Too Much ETP Is Bad For The Liver

Elevated levels of endotrophin, or ETP, result in liver cell death, leading to inflammation and fibrosis of the liver, scientists find.

AsianScientist (Jan. 29, 2019) – An international team of scientists has identified a biomarker for the early detection of chronic liver disease. They reported their findings in the Journal of Pathology.

Chronic liver disease is known as a silent killer as it shows no obvious symptoms until the disease has progressed to an advanced stage. Making a proper diagnosis in the early stages of liver disease is critical to slow or prevent disease progression.

In the present study, an international team of researchers led by Professor Park Jiyoung at Ulsan National Institute of Science and Technology, South Korea, has identified a mechanism by which the protein scaffold, or extracellular matrix, surrounding liver cells plays a role in chronic liver disease. Their findings may serve as a new diagnostic marker and therapeutic target for the condition.

The researchers revealed that an extracellular molecule called endotrophin (ETP) contributes to liver pathology. Previously, ETP was known to be elevated in obesity or diabetes and is associated with fibrosis, inflammation and metabolic dysfunction in fat tissues, as well as systemic insulin resistance.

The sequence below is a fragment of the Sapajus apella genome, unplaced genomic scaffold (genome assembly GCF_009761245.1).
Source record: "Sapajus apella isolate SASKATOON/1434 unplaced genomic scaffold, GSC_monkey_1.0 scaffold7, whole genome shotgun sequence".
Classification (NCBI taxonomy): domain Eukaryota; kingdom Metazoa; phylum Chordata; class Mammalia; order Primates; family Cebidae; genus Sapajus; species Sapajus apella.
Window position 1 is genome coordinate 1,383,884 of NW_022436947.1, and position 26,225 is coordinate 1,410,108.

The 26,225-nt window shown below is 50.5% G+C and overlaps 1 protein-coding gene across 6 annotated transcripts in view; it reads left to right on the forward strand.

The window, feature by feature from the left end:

When the researchers examined the liver tissues from hepatocellular carcinoma (HCC) patients, they noted the presence of ETP in tumor-neighboring regions, which was strongly associated with poor prognosis. They then directly assessed the function of ETP in liver tissues in a mouse model where they could specifically induce the overproduction of ETP in the livers of mice. They found that ETP overexpression triggered liver cancer in the mice.

Delving deeper into the mechanism by which ETP overexpression leads to liver dysfunction, the researchers discovered that ETP mediates interactions between hepatocytes and other cell types in the liver. The signaling pathways triggered by ETP kill hepatocytes, and substances released from the dead hepatocytes cause inflammation. Over time, the continuous cycle of cell death, inflammation and fibrosis results in liver dysfunction and even liver cancer.

“Therapeutic antibodies that inhibit the activity of ETP can be used to break the vicious circle that occurs between liver tissue cells,” said Park. “This suggests that ETP may be developed as a target substance for a specific therapeutic agent for treating patients with chronic liver disease.”

Park also emphasized that ETP is an extracellular substance that appears in the early stage of chronic liver disease and an be easily detected in blood. Hence, ETP may also serve as an early diagnostic marker for liver ailments.

The article can be found at: Lee et al. (2018) COL6A3-derived Endotrophin Links Reciprocal Interactions Among Hepatic Cells in the Pathology of Chronic Liver Disease.


Source: Ulsan National Institute of Science and Technology; Photo: Shutterstock.
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